The Luger's direct ancestor, the Borchardt C/93 self-loading pistol, was one of the very earliest viable semiautomatic pistols available in any quantity. It was designed by Hugo Borchardt while employed by Ludwig Loewe & Co, Karlsruhe, Germany.
This weapon, which began production in 1894, was only a marginal commercial success. It operated on the principle first defined by Hiram Maxim, of using the backward thrust of a fired cartridge to reload and recock the weapon.
It fired from a locked breech system later made famous by Luger, which worked roughly on the principle of the human knee-joint. When it was straight and locked, it was virtually un-movable, but as soon as the joint was pushed upward it opened easily and smoothly. When the cartridge was fired, the recoil drove back the barrel and bolt until lugs on the receiver caused the joint to rise, allowing it to break free. The barrel then stopped, but the bolt continued to the rear, compressing a return spring. When the bolt's rearward energy exhausted, the compressed spring drove it forward again, stripping a round from the box magazine in the butt and chambering it ready for the next shot.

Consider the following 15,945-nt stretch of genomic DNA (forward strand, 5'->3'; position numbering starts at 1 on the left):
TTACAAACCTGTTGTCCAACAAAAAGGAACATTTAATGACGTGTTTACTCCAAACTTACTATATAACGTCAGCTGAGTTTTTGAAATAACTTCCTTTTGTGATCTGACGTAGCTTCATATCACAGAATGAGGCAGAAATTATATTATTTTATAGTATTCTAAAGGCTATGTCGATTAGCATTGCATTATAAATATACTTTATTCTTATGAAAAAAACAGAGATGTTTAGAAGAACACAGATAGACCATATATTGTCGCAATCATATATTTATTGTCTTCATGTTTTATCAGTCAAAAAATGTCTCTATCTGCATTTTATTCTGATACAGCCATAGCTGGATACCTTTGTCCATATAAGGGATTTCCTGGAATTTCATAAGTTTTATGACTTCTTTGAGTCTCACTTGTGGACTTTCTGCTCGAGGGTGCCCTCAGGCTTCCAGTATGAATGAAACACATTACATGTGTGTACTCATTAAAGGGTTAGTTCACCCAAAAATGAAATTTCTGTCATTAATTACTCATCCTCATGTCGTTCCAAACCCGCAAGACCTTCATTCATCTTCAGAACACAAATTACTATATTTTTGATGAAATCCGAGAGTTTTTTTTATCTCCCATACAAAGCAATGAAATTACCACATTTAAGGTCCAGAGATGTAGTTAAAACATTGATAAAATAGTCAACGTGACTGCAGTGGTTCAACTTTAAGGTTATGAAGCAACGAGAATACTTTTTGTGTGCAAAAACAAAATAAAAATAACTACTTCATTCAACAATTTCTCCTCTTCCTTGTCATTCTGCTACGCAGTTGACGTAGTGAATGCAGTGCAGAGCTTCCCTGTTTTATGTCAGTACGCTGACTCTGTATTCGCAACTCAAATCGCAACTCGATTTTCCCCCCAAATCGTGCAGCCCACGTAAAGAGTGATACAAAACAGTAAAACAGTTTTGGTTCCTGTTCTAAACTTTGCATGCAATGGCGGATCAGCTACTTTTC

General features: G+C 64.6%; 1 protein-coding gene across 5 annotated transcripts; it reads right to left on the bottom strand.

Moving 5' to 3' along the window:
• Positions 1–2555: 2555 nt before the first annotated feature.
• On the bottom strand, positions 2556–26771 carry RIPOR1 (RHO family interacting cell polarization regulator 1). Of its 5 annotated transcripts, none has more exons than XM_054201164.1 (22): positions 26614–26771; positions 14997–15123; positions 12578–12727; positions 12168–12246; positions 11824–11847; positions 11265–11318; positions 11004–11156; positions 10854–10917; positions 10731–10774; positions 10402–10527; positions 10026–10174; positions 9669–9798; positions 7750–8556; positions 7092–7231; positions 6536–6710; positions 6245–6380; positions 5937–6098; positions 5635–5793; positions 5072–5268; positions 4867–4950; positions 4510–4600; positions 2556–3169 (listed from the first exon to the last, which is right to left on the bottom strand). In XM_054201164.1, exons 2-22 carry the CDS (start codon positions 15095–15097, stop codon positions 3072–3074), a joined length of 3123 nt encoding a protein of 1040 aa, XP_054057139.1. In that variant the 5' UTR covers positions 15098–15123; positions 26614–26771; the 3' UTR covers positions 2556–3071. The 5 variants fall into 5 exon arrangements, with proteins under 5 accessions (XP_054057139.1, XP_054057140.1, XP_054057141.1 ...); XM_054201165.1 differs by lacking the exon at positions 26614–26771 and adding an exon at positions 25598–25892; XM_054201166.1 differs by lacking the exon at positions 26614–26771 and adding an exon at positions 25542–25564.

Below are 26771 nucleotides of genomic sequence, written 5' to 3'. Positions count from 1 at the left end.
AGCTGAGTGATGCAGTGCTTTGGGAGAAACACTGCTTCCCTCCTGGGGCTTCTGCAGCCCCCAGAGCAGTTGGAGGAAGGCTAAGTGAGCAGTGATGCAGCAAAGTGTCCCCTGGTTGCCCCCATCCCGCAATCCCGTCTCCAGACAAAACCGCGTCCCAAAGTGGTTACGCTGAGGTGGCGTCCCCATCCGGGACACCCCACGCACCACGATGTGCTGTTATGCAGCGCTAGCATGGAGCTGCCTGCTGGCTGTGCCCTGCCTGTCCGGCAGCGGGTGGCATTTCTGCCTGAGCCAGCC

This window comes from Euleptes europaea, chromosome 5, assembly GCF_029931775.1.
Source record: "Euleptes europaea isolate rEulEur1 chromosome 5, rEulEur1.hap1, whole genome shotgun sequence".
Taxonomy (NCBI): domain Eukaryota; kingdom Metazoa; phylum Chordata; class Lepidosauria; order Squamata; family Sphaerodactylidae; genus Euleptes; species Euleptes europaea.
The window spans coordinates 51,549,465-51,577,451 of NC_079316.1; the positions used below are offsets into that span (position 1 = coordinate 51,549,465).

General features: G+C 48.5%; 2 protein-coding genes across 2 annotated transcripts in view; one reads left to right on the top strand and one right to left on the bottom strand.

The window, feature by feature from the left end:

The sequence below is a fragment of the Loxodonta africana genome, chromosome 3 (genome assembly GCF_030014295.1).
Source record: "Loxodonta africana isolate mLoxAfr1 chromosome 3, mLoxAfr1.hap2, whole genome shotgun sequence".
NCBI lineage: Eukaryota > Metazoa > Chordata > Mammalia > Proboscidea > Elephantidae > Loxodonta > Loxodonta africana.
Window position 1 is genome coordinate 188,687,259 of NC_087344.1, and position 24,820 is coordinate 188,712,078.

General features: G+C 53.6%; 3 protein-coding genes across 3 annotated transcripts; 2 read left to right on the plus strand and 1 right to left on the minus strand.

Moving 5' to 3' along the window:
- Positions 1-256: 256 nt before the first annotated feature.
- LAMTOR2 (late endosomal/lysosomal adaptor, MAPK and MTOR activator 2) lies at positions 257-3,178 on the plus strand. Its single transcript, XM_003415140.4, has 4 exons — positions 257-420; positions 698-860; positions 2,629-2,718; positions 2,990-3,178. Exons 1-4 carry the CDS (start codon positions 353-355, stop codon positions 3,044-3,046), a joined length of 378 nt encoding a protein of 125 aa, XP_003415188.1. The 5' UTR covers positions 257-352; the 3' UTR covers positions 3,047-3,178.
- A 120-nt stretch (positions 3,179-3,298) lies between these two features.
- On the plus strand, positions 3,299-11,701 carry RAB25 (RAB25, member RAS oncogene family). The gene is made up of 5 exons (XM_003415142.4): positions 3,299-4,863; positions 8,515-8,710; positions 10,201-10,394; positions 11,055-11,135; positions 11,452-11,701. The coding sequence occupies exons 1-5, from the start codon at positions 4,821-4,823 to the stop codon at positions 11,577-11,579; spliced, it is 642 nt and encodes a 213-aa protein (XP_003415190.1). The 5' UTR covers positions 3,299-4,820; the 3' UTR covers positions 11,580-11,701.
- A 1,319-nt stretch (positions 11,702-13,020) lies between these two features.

This was the first time such a principle had been applied to a pistol; it worked well, but the weapon was expensive to make, since it called for fine workmanship and the use of very high quality steel, especially for the manufacture of the joint pins. The weapon was also very bulky, and thus was practically impossible to fire with one hand. To overcome this difficulty, it was provided with a strong and well-fitting stock. In fact, it was generally considered more as a light carbine than as a pistol.